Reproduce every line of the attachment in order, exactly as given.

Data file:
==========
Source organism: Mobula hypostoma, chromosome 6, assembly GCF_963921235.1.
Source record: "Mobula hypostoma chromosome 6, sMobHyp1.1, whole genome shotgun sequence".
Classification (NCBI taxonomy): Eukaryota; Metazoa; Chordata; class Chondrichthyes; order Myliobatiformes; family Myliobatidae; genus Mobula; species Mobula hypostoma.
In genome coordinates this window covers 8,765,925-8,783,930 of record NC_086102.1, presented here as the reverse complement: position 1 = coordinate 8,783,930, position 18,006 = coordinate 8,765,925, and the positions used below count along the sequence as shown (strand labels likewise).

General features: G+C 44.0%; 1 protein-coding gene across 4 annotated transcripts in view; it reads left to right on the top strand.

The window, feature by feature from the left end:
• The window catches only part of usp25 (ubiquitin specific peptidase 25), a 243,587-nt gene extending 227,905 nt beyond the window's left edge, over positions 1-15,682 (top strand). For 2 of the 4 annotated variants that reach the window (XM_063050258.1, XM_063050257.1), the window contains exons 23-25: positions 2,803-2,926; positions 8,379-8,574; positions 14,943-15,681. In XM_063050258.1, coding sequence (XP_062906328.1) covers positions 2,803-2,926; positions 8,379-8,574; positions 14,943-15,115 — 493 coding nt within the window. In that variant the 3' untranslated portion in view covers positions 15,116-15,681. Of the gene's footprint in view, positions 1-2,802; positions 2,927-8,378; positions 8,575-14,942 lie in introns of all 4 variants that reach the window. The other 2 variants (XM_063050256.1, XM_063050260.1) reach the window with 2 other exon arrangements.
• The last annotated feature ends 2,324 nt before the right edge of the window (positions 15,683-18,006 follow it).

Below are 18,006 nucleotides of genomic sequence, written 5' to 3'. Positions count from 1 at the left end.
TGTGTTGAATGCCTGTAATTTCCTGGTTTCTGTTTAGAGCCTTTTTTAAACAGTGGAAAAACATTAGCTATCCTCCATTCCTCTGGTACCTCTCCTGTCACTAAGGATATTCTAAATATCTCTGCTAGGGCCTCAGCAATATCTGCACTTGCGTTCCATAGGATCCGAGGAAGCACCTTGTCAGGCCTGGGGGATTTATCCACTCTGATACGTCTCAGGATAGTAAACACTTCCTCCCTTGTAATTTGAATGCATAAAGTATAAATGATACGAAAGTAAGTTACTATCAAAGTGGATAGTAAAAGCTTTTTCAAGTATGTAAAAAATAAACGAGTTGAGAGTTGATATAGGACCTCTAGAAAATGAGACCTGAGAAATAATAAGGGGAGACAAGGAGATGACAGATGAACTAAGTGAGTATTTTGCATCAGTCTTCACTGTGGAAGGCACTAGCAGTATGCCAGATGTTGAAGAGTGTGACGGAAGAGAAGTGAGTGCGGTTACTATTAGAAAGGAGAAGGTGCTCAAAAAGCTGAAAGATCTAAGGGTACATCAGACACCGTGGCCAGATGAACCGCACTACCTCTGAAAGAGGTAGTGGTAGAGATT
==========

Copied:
Source organism: Mobula hypostoma, chromosome 6, assembly GCF_963921235.1.
Source record: "Mobula hypostoma chromosome 6, sMobHyp1.1, whole genome shotgun sequence".
Classification (NCBI taxonomy): Eukaryota; Metazoa; Chordata; class Chondrichthyes; order Myliobatiformes; family Myliobatidae; genus Mobula; species Mobula hypostoma.
In genome coordinates this window covers 8,765,925-8,783,930 of record NC_086102.1, presented here as the reverse complement: position 1 = coordinate 8,783,930, position 18,006 = coordinate 8,765,925, and the positions used below count along the sequence as shown (strand labels likewise).

General features: G+C 44.0%; 1 protein-coding gene across 4 annotated transcripts in view; it reads left to right on the top strand.

The window, feature by feature from the left end:
• The window catches only part of usp25 (ubiquitin specific peptidase 25), a 243,587-nt gene extending 227,905 nt beyond the window's left edge, over positions 1-15,682 (top strand). For 2 of the 4 annotated variants that reach the window (XM_063050258.1, XM_063050257.1), the window contains exons 23-25: positions 2,803-2,926; positions 8,379-8,574; positions 14,943-15,681. In XM_063050258.1, coding sequence (XP_062906328.1) covers positions 2,803-2,926; positions 8,379-8,574; positions 14,943-15,115 — 493 coding nt within the window. In that variant the 3' untranslated portion in view covers positions 15,116-15,681. Of the gene's footprint in view, positions 1-2,802; positions 2,927-8,378; positions 8,575-14,942 lie in introns of all 4 variants that reach the window. The other 2 variants (XM_063050256.1, XM_063050260.1) reach the window with 2 other exon arrangements.
• The last annotated feature ends 2,324 nt before the right edge of the window (positions 15,683-18,006 follow it).

Below are 18,006 nucleotides of genomic sequence, written 5' to 3'. Positions count from 1 at the left end.
TGTGTTGAATGCCTGTAATTTCCTGGTTTCTGTTTAGAGCCTTTTTTAAACAGTGGAAAAACATTAGCTATCCTCCATTCCTCTGGTACCTCTCCTGTCACTAAGGATATTCTAAATATCTCTGCTAGGGCCTCAGCAATATCTGCACTTGCGTTCCATAGGATCCGAGGAAGCACCTTGTCAGGCCTGGGGGATTTATCCACTCTGATACGTCTCAGGATAGTAAACACTTCCTCCCTTGTAATTTGAATGCATAAAGTATAAATGATACGAAAGTAAGTTACTATCAAAGTGGATAGTAAAAGCTTTTTCAAGTATGTAAAAAATAAACGAGTTGAGAGTTGATATAGGACCTCTAGAAAATGAGACCTGAGAAATAATAAGGGGAGACAAGGAGATGACAGATGAACTAAGTGAGTATTTTGCATCAGTCTTCACTGTGGAAGGCACTAGCAGTATGCCAGATGTTGAAGAGTGTGACGGAAGAGAAGTGAGTGCGGTTACTATTAGAAAGGAGAAGGTGCTCAAAAAGCTGAAAGATCTAAGGGTACATCAGACACCGTGGCCAGATGAACCGCACTACCTCTGAAAGAGGTAGTGGTAGAGATT